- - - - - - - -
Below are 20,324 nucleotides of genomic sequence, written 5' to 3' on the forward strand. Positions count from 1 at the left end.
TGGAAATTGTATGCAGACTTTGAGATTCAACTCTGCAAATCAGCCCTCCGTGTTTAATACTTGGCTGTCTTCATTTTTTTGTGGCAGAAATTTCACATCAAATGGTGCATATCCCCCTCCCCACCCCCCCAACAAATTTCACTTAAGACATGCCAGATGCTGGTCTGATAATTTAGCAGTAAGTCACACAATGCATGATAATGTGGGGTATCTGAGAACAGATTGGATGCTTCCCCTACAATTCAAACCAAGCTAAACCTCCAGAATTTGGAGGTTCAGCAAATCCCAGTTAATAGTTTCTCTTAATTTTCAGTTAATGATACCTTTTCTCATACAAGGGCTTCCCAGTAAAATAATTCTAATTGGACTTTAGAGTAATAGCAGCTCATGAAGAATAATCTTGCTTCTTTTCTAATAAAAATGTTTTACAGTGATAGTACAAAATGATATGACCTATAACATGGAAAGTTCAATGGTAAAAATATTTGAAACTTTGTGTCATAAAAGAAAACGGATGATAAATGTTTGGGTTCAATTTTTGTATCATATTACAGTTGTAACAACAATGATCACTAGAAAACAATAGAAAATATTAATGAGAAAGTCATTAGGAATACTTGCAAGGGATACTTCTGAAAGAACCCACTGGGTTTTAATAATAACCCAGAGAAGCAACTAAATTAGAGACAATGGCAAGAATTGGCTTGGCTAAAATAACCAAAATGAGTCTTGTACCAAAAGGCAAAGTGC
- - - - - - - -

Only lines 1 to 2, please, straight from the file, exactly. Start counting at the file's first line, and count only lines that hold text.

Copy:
Below are 20,324 nucleotides of genomic sequence, written 5' to 3' on the forward strand. Positions count from 1 at the left end.
TGGAAATTGTATGCAGACTTTGAGATTCAACTCTGCAAATCAGCCCTCCGTGTTTAATACTTGGCTGTCTTCATTTTTTTGTGGCAGAAATTTCACATCAAATGGTGCATATCCCCCTCCCCACCCCCCCAACAAATTTCACTTAAGACATGCCAGATGCTGGTCTGATAATTTAGCAGTAAGTCACACAATGCATGATAATGTGGGGTATCTGAGAACAGATTGGATGCTTCCCCTACAATTCAAACCAAGCTAAACCTCCAGAATTTGGAGGTTCAGCAAATCCCAGTTAATAGTTTCTCTTAATTTTCAGTTAATGATACCTTTTCTCATACAAGGGCTTCCCAGTAAAATAATTCTAATTGGACTTTAGAGTAATAGCAGCTCATGAAGAATAATCTTGCTTCTTTTCTAATAAAAATGTTTTACAGTGATAGTACAAAATGATATGACCTATAACATGGAAAGTTCAATGGTAAAAATATTTGAAACTTTGTGTCATAAAAGAAAACGGATGATAAATGTTTGGGTTCAATTTTTGTATCATATTACAGTTGTAACAACAATGATCACTAGAAAACAATAGAAAATATTAATGAGAAAGTCATTAGGAATACTTGCAAGGGATACTTCTGAAAGAACCCACTGGGTTTTAATAATAACCCAGAGAAGCAACTAAATTAGAGACAATGGCAAGAATTGGCTTGGCTAAAATAACCAAAATGAGTCTTGTACCAAAAGGCAAAGTGC